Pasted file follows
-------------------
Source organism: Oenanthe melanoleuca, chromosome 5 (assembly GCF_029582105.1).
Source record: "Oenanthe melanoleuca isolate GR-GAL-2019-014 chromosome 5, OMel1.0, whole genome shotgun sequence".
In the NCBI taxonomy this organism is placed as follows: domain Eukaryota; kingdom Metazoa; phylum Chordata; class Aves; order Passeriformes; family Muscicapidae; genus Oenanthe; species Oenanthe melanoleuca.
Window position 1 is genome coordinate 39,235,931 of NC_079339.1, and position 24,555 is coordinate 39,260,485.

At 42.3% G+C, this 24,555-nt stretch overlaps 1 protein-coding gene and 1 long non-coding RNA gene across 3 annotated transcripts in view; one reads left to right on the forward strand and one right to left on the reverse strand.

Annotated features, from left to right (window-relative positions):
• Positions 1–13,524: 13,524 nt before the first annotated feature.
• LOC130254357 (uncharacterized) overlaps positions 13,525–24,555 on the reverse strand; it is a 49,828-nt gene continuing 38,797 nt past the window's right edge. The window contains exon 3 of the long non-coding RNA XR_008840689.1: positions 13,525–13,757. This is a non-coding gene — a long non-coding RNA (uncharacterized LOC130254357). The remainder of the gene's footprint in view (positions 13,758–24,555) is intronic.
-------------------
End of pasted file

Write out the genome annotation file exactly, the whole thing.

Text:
Source organism: Oenanthe melanoleuca, chromosome 5 (assembly GCF_029582105.1).
Source record: "Oenanthe melanoleuca isolate GR-GAL-2019-014 chromosome 5, OMel1.0, whole genome shotgun sequence".
In the NCBI taxonomy this organism is placed as follows: domain Eukaryota; kingdom Metazoa; phylum Chordata; class Aves; order Passeriformes; family Muscicapidae; genus Oenanthe; species Oenanthe melanoleuca.
Window position 1 is genome coordinate 39,235,931 of NC_079339.1, and position 24,555 is coordinate 39,260,485.

At 42.3% G+C, this 24,555-nt stretch overlaps 1 protein-coding gene and 1 long non-coding RNA gene across 3 annotated transcripts in view; one reads left to right on the forward strand and one right to left on the reverse strand.

Annotated features, from left to right (window-relative positions):
• Positions 1–13,524: 13,524 nt before the first annotated feature.
• LOC130254357 (uncharacterized) overlaps positions 13,525–24,555 on the reverse strand; it is a 49,828-nt gene continuing 38,797 nt past the window's right edge. The window contains exon 3 of the long non-coding RNA XR_008840689.1: positions 13,525–13,757. This is a non-coding gene — a long non-coding RNA (uncharacterized LOC130254357). The remainder of the gene's footprint in view (positions 13,758–24,555) is intronic.